2019 will be a year of unknowns for ocean freight shippers and carriers alike. An intense game of cat and mouse will be playing out as companies and carriers work to sort out tariff increases, new fuel regulations, and ongoing concern over capacity.
In September 2018, the U.S. announced its 10% tariff on $200 billion worth of Chinese goods. The original plan was to have that percentage increase to 25% by the end of the year. The proposed increase was later postponed 90 days from December 1, 2018, leaving many people to wonder how their imports will be affected.
Response to the Proposed Tariff Increase
Many companies are already looking at alternative suppliers and supplier locations in Asia in order to avoid the import tax. Countries like Vietnam and Cambodia will see a significant increase in exported volume. Another approach involves importing goods into neighboring countries of the U.S., like Mexico, and using inland moves to get product over the border. Either way, companies are not willing to wait and see what happens when the 90-day postponement is over.
Ocean freight carriers saw a significant increase in volume in October and November 2018, as companies tried to move as much product out of China as possible in order to avoid the increased tariff. The fear now is that volume will drop off drastically after the Chinese New Year, as companies will have either imported enough volume to hold them over for a couple of months or found alternative countries to source from.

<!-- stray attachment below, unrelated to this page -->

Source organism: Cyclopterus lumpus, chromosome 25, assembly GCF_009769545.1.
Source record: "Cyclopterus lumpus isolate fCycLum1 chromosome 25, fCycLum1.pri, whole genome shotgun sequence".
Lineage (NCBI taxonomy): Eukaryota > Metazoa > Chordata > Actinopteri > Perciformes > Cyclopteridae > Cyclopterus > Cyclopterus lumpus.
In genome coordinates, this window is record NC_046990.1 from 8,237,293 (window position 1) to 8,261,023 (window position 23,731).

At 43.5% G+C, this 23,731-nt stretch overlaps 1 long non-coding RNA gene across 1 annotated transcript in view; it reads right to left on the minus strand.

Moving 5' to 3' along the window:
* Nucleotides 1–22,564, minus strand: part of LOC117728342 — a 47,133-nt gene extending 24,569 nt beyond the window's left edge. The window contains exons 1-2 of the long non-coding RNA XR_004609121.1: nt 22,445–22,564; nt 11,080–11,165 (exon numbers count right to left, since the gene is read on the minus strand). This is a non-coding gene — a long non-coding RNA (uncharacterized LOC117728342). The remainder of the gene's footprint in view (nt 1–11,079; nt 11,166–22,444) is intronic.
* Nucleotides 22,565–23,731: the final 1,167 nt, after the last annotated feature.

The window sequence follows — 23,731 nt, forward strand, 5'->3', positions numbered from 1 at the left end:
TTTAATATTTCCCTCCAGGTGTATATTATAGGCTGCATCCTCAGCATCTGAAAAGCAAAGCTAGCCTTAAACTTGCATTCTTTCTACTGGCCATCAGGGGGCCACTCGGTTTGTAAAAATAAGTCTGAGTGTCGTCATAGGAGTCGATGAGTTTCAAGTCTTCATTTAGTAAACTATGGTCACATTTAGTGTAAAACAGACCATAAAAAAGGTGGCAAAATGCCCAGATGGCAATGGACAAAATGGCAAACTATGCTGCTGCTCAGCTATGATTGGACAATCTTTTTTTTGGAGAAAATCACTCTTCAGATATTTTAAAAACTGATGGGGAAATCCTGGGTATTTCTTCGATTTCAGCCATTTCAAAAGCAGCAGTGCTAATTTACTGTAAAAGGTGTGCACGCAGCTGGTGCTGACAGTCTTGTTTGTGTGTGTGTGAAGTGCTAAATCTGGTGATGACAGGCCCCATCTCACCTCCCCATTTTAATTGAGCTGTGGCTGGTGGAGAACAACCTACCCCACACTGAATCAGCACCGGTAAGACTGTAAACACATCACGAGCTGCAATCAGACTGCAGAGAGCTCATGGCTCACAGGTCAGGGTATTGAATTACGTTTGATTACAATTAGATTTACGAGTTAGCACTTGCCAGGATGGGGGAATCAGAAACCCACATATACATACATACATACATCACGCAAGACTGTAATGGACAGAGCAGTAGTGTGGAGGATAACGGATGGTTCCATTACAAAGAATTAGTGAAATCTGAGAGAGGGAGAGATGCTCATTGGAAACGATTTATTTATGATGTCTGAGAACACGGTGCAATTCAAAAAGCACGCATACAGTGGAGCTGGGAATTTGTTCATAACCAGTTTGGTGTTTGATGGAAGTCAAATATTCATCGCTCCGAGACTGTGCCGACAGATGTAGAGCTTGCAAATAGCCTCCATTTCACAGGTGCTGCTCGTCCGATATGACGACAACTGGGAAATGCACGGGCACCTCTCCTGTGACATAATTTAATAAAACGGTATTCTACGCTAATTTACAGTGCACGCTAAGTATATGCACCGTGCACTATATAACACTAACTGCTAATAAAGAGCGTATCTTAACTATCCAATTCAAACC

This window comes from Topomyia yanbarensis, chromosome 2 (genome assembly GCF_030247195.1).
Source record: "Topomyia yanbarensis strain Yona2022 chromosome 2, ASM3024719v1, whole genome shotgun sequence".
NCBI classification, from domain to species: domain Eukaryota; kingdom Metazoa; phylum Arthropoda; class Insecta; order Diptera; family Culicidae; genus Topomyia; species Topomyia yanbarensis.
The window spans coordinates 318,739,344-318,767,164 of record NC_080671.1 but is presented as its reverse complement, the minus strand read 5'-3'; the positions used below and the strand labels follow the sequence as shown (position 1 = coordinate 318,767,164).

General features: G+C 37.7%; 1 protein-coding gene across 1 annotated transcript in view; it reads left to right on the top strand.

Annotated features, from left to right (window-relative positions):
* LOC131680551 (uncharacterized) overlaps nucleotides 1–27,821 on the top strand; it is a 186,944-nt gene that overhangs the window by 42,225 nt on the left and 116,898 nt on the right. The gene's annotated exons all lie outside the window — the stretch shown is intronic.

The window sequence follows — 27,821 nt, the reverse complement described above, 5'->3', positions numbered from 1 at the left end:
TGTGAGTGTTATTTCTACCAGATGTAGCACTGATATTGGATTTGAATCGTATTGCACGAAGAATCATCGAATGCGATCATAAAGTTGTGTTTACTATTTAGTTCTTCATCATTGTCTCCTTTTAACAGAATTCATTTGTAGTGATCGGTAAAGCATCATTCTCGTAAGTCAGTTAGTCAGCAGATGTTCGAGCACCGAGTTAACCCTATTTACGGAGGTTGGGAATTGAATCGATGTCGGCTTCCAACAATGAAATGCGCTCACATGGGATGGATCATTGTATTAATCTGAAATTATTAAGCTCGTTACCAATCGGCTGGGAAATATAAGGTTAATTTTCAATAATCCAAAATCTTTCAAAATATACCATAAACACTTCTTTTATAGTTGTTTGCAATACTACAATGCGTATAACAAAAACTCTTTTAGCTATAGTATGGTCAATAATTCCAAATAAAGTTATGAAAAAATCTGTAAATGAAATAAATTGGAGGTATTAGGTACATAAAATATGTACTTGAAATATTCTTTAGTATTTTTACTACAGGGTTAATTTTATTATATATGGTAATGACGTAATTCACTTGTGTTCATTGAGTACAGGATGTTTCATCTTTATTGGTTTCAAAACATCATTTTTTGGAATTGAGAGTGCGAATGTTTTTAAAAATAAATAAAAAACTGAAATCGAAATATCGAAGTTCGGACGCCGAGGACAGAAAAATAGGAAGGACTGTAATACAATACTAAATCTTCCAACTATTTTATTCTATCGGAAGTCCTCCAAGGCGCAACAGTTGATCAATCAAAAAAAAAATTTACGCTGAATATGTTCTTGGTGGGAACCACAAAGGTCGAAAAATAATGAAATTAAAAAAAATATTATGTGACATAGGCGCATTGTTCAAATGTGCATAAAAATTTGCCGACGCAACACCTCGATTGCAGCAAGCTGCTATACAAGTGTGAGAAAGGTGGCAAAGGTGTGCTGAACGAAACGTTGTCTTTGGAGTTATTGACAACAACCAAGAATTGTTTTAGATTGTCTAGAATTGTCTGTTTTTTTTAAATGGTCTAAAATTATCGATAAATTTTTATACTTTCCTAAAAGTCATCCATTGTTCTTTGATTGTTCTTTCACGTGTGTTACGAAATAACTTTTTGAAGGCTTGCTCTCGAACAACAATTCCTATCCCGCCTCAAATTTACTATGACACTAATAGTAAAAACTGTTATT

Many carriers and associations are responding by moving several of their large container ships out of the trans-Pacific shipping lanes and repurposing them to the Asia-Europe trade lane. This will result in an estimated 10% drop in weekly capacity between Asia and the U.S. West Coast. Just when U.S. importers thought there may be some reprieve from the recent extreme capacity crunch, the carriers have responded, causing more concern for the near future.
A New Fuel Regulation
On January 1, 2020, the International Maritime Organization will implement a new regulation on fuel. The 0.5% sulfur cap is a drastic reduction from 3.5%, which has been the guideline since 2012. In anticipation of this new regulation, carriers are looking to take action this year.
Some carriers are opting for “scrubbers,” which would allow a ship to use the 3.5% fuel. It is estimated that 1,500 of the total global shipping fleet of some 60,000 vessels will have them installed by January 1, 2020. This means that the remaining vessels will be forced to burn the new, cleaner fuel.
The anticipated cost increase varies by lane, but, in some cases, the cost per shipments could go up by $100-$150, reaching as high as $350 per shipment. This poses an interesting question of strategy, whether locking in a fixed fuel rate or using a floating index. Carriers will be looking to pass the cost increase — of either the new fuel or the capital investment in “scrubbers” — onto customers.
Cost and service will remain important factors throughout the next round of contract negotiations between companies and their ocean freight carriers, but, more than any other time in the recent past, other factors will be playing a major role in deciding whom to partner with for 2019 and beyond.
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